During and prior to the Covid-19 pandemic there have been few randomized trials of public health measures used to control spread of infections, such as school closures [Glasziou 2021]. As a result, estimates of the effects of those interventions have frequently been based on models and non-randomized studies. The modelling studies make many different assumptions and often suggest different effects. For example, some modelling studies have suggested that school closures can reduce community transmission of the coronavirus, while others disagree [Walsh 2021]. These models depend on many assumptions, and changes in these assumptions can change the results. Different models make different assumptions about per-contact transmission probabilities, how many parents go to work or work at home when schools are closed or opened, changes in contacts outside of home because of schools closing or opening, what other protective measures are in place, what happens during holidays, what proportion of infected people have symptoms, how long they are infected before they have symptoms and are tested, how long the symptoms last, contact tracing, how many people without symptoms are tested, the accuracy of testing, delays in getting test results, and compliance with and effects of isolation and quarantine. Because of all these assumptions and important uncertainty about many of them, the results of these modelling studies are very uncertain.
Early in the pandemic, some assumptions were empirically informed, such as how populations are distributed spatially. However, other assumptions were seemingly anecdotal, such as an assumption that children were twice as likely as adults to transmit the coronavirus. That assumption helped justify school closures. However, subsequent epidemiological studies suggested, if anything, children may be less likely to transmit the virus [Reddy 2020]. In addition, some models did not consider health consequences beyond deaths from coronavirus or how social and economic consequences might affect health. Models can be helpful when there is extreme uncertainty, but it is important to recognise their limitations and uncertainty.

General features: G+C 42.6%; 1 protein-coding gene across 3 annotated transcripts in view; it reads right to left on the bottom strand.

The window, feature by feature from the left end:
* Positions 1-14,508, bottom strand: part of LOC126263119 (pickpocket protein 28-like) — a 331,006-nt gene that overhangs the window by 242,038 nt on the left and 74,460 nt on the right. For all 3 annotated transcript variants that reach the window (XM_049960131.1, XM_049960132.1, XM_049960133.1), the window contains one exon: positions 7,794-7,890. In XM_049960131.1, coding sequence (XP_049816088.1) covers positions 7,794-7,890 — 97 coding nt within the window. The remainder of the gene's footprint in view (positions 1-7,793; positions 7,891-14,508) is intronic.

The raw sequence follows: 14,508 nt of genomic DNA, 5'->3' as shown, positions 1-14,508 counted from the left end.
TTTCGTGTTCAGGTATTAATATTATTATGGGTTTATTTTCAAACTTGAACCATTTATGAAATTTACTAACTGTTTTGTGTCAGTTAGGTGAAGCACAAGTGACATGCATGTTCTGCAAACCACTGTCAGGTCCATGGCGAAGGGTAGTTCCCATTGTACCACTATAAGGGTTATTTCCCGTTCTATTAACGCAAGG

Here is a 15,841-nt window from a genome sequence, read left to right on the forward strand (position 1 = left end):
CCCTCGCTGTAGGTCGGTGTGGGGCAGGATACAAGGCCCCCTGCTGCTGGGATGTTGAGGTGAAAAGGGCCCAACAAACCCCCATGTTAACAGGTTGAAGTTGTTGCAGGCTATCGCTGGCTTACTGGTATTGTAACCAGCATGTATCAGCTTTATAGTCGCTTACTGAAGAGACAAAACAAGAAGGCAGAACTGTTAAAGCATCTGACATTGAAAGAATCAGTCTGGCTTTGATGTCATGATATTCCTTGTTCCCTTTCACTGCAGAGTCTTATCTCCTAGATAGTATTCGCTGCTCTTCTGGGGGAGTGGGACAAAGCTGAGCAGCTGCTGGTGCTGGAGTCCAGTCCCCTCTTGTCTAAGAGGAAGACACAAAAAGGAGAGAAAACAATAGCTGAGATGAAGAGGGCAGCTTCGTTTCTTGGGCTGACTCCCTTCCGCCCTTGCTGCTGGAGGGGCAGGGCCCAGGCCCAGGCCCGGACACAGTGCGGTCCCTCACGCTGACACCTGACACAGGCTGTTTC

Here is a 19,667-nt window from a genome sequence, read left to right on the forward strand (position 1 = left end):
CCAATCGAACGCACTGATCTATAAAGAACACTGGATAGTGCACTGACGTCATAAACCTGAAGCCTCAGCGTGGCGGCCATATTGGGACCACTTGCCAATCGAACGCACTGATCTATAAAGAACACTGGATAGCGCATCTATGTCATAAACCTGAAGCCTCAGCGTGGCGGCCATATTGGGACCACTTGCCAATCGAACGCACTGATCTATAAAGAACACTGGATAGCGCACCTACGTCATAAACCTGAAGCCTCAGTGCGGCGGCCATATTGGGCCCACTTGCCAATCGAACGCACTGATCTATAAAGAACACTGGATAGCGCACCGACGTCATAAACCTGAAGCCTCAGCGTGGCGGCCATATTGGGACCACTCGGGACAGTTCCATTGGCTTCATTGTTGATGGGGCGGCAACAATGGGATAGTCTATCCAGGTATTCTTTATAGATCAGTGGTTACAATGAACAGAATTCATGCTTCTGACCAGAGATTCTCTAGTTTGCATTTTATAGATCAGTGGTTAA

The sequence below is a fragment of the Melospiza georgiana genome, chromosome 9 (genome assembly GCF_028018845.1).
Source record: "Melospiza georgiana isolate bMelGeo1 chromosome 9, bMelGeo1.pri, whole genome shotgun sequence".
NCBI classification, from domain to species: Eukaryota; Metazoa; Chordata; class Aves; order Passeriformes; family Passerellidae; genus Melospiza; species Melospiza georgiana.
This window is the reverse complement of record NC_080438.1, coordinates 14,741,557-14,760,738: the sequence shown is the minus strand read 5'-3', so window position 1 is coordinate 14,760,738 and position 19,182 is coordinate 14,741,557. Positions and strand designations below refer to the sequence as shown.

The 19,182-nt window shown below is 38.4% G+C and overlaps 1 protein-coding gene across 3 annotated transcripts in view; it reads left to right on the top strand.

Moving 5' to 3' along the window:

- Whenever possible, use up-to-date systematic reviews of fair comparisons to inform decisions rather than non-systematic reviews of fair comparisons of treatments.
- Be aware of the possibility of biased underreporting of fair comparisons and assess whether the authors of systematic reviews have addressed this risk.
- Indirect comparisons are sometimes needed to inform treatment choices. In these circumstances, careful consideration should be given to differences between the studies besides the treatments that were compared.
- Whenever treatment comparisons depend on assumptions, consider whether the assumptions are well-founded and how sensitive the results are to plausible changes in the assumptions that are made.